Last Thursday, the US President signed an executive order banning the two Chinese applications, TikTok and WeChat, within 45 days. Prohibiting here any transaction with persons who are under U.S. jurisdiction with the parent companies of these companies. Whether byeDance or Tencent, both will see their apps remove from official stores such as Google's PlayStore or Apple's Appstore.

For some who support Donald Trump's position, it is invoked "a national emergency." The argument is simple and classic. Chinese applications are colluding with it in order to tighten the data of U.S. users to Chinese servers to be processed. They argue that the TikTok and WeChat apps "pose more of a political problem than a security threat," as Nicholas Weaver, a professor of computer security at the University of California, describes it.

There's no denying it, it's app actually collecting data from their million users around the world. WeChat, for example, stores this data on servers based in China. It is then known that in 2017, a law that was passed in the Asian state allows the intelligence service to have access to the contents of servers located in Chinese territory.

"WeChat uses encrypted links to its servers in China, but these servers can read them, and so can the Chinese government," the computer security professor acknowledges.

The problem is that there is no alternative for Chinese applications. Indeed, the banning of these communication tools could affect Americans who have acquaintances or relatives in China. The last one will no longer be able to make contact with them. "By banning WeChat, it's going to stop Americans from communicating with friends or relatives in China, which is a horrible idea," he says.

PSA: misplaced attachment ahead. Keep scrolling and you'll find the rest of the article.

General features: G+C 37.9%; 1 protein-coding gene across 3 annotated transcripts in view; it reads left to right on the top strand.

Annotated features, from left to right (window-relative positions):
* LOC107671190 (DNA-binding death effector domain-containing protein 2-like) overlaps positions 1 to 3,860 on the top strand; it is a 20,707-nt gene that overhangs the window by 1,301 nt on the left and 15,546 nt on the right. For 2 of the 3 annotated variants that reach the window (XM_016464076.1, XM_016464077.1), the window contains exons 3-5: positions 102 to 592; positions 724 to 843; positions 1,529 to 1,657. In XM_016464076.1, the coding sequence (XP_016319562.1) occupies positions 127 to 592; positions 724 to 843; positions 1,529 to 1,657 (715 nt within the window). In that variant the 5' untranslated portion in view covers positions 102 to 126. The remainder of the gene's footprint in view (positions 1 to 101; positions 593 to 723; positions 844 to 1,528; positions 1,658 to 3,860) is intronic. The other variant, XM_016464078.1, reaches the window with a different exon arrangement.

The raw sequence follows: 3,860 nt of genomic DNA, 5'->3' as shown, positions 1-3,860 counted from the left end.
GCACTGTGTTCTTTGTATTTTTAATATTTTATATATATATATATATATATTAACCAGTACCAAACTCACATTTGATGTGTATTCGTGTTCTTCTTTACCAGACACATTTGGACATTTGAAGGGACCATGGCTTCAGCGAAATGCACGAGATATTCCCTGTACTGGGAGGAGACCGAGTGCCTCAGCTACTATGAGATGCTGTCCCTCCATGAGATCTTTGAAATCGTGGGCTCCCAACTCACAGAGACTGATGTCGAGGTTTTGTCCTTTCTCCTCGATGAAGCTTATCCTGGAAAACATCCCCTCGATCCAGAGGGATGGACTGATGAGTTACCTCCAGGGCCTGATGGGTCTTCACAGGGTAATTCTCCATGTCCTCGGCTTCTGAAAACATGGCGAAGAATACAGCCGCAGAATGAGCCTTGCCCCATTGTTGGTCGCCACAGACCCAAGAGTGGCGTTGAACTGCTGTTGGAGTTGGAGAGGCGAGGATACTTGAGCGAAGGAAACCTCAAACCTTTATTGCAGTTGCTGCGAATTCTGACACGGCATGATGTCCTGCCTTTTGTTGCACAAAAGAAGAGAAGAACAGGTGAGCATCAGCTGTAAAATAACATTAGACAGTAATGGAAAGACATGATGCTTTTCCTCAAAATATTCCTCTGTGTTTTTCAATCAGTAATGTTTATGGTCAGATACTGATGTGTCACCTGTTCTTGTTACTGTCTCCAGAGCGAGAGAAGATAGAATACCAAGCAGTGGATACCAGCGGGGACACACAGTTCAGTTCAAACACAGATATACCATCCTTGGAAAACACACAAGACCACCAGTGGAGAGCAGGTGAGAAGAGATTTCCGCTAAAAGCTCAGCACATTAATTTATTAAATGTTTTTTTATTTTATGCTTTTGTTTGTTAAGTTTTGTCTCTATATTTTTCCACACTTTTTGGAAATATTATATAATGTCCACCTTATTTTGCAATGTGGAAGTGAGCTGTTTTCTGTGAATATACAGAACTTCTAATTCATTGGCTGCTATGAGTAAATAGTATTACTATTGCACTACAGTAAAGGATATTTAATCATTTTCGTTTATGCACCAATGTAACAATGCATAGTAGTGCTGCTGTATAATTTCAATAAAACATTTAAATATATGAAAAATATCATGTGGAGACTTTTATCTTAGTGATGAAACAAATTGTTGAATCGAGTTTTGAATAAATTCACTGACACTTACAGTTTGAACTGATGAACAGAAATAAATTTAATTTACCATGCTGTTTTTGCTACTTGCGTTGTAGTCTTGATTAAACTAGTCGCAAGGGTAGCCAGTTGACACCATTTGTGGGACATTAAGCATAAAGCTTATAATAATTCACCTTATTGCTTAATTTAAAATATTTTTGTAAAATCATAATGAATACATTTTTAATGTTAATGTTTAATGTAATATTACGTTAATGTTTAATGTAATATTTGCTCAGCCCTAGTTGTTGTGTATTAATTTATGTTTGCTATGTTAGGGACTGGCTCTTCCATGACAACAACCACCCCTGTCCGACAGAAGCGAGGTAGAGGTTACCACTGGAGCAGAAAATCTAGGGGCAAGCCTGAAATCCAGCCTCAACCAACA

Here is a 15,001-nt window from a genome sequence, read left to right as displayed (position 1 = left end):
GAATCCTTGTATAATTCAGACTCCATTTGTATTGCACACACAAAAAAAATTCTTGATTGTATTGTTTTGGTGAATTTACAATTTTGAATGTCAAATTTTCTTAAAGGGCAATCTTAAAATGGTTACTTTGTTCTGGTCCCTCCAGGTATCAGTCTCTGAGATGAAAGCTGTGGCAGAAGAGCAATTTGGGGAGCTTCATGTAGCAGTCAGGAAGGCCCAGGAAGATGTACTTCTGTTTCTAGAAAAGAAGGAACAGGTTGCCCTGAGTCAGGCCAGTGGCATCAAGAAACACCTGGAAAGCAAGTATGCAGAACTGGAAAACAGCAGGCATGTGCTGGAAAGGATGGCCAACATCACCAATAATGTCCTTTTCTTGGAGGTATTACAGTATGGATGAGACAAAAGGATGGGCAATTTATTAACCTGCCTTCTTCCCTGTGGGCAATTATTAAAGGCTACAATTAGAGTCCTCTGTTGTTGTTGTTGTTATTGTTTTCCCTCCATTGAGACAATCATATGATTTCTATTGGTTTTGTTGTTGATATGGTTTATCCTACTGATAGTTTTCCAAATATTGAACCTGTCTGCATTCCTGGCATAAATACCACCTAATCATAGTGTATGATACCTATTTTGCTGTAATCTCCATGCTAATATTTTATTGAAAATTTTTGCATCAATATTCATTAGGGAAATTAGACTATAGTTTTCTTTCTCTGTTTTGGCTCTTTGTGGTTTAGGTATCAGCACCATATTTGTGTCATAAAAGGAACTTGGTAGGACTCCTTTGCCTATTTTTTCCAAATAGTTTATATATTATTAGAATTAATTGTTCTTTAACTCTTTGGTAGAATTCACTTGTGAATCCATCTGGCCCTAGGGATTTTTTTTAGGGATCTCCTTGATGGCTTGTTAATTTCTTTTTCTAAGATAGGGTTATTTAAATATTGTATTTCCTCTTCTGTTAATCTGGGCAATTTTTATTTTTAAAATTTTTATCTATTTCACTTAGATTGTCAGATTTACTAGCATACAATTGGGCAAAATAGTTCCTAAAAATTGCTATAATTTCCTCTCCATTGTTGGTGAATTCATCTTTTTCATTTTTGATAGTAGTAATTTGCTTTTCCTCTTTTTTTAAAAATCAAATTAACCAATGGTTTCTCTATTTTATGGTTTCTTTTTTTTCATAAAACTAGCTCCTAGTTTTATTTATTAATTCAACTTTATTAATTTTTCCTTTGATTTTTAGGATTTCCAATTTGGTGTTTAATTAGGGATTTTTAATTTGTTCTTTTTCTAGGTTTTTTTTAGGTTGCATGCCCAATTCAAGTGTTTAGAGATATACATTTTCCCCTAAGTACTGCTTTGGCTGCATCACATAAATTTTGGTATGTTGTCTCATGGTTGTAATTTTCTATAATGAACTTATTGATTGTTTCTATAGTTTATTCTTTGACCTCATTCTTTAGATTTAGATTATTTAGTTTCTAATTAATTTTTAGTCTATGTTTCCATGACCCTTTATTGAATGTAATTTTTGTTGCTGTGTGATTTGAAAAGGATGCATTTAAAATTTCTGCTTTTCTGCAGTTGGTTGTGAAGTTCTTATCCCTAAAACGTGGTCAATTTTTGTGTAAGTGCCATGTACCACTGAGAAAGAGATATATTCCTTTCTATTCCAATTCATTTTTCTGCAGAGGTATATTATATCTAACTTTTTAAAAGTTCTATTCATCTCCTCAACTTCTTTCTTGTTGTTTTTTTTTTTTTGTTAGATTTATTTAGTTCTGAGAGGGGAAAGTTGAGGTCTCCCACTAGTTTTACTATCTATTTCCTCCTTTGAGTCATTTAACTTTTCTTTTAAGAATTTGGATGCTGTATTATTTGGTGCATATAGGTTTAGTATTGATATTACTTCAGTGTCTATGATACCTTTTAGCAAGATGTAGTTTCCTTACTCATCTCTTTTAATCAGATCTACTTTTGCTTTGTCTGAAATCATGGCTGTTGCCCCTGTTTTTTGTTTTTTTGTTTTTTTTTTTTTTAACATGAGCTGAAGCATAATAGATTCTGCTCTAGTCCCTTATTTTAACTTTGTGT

As for Tiktok, a very famous application especially at the youth level, it then forms as a "massive data aspiration operation", and of course nothing changes here from other American social networks. "Of course the Chinese government can access it, but like the U.S. government," he says.

For Nicholas Weaver, this kind of present application of really dangerous pass, at least users are well aware of the risks. So he believes, banning it altogether is not the best solution. If the U.S. authorities see these applications as a problem, they can simply reduce the risks "better communicate with U.S. companies to call them to be vigilant, and configure government systems to avoid risks (…) Real security threats (and there are ones) are better managed in discretion."

But even before the ban takes effect, both applications should not be installed by any U.S. official or official, as Adam Segal, the director of the Digital Security Program at the Council on Foreign Relations, believes. However, he believes that the ban "is not an essential action to increase cybersecurity." According to them, Donald Trump "seems motivated by his sense of technological competition with the Chinese and his desire to be firm towards China in the run-up to the election." And from the beginning the U.S. administration "was very clear when it said that we were going to compete with China and that we had to contain it" however: "It didn't say clearly what it expected from China. ».

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Chinese social network TikTok in the crosshairs of Quebec authorities

Zhang Yiming's fortune is estimated at US$16.2 billion, or nearly C$22 billion.

It is ranked according to Forbes magazine, as one of the 100 biggest fortunes in the world. He is the founder and head of the parent company of the famous social network TikTok, ByteDance. The social network that has since been noted, for a time, at the heart of controversies in the United States and Europe, is now making a name for itself in The Canadian lands. It should be noted that Donald Trump's administration in the United States has always threatened to banish TikTok even in the midst of a coronavirus crisis, or the application has been an undeniable success. And the reason would be that the latter could serve as a spy crank for the Chinese government. This concern, unfortunately for TikTok, is becoming more widespread.

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Recently, a cybersecurity expert mentioned that the same problem presents itself as a reality for Quebec businesses. "TikTok has already passed information on to the Chinese government, like Zoom. In a business environment, the tool can help them get to know manufacturers better," warned computer security specialist and university lecturer Steve Waterhouse.